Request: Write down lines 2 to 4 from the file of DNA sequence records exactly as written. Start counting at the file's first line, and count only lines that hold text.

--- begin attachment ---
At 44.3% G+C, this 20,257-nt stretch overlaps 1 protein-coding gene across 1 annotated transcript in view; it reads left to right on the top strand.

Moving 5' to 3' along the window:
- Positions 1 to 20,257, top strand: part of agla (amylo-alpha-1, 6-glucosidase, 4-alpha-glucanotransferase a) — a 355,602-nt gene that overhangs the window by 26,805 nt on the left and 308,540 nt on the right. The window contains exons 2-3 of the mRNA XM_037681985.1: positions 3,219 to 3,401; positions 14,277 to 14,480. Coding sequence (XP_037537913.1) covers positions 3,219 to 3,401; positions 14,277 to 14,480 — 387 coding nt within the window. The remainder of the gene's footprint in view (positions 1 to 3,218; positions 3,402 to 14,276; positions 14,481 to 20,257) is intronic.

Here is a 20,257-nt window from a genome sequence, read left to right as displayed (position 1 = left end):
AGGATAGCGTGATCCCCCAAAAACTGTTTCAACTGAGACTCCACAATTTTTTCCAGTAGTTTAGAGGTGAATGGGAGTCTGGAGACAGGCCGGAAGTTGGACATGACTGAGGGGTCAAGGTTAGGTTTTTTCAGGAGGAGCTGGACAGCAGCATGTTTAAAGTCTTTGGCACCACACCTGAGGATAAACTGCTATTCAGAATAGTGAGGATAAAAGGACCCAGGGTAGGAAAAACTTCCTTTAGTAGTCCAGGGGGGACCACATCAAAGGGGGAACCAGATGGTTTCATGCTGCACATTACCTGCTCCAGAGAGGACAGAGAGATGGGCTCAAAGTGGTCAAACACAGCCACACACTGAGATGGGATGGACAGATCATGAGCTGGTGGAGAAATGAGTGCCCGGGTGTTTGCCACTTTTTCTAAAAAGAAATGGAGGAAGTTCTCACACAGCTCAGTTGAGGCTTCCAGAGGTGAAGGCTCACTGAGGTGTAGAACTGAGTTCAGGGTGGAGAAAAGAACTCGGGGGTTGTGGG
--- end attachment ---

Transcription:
Moving 5' to 3' along the window:
- Positions 1 to 20,257, top strand: part of agla (amylo-alpha-1, 6-glucosidase, 4-alpha-glucanotransferase a) — a 355,602-nt gene that overhangs the window by 26,805 nt on the left and 308,540 nt on the right. The window contains exons 2-3 of the mRNA XM_037681985.1: positions 3,219 to 3,401; positions 14,277 to 14,480. Coding sequence (XP_037537913.1) covers positions 3,219 to 3,401; positions 14,277 to 14,480 — 387 coding nt within the window. The remainder of the gene's footprint in view (positions 1 to 3,218; positions 3,402 to 14,276; positions 14,481 to 20,257) is intronic.

Here is a 20,257-nt window from a genome sequence, read left to right as displayed (position 1 = left end):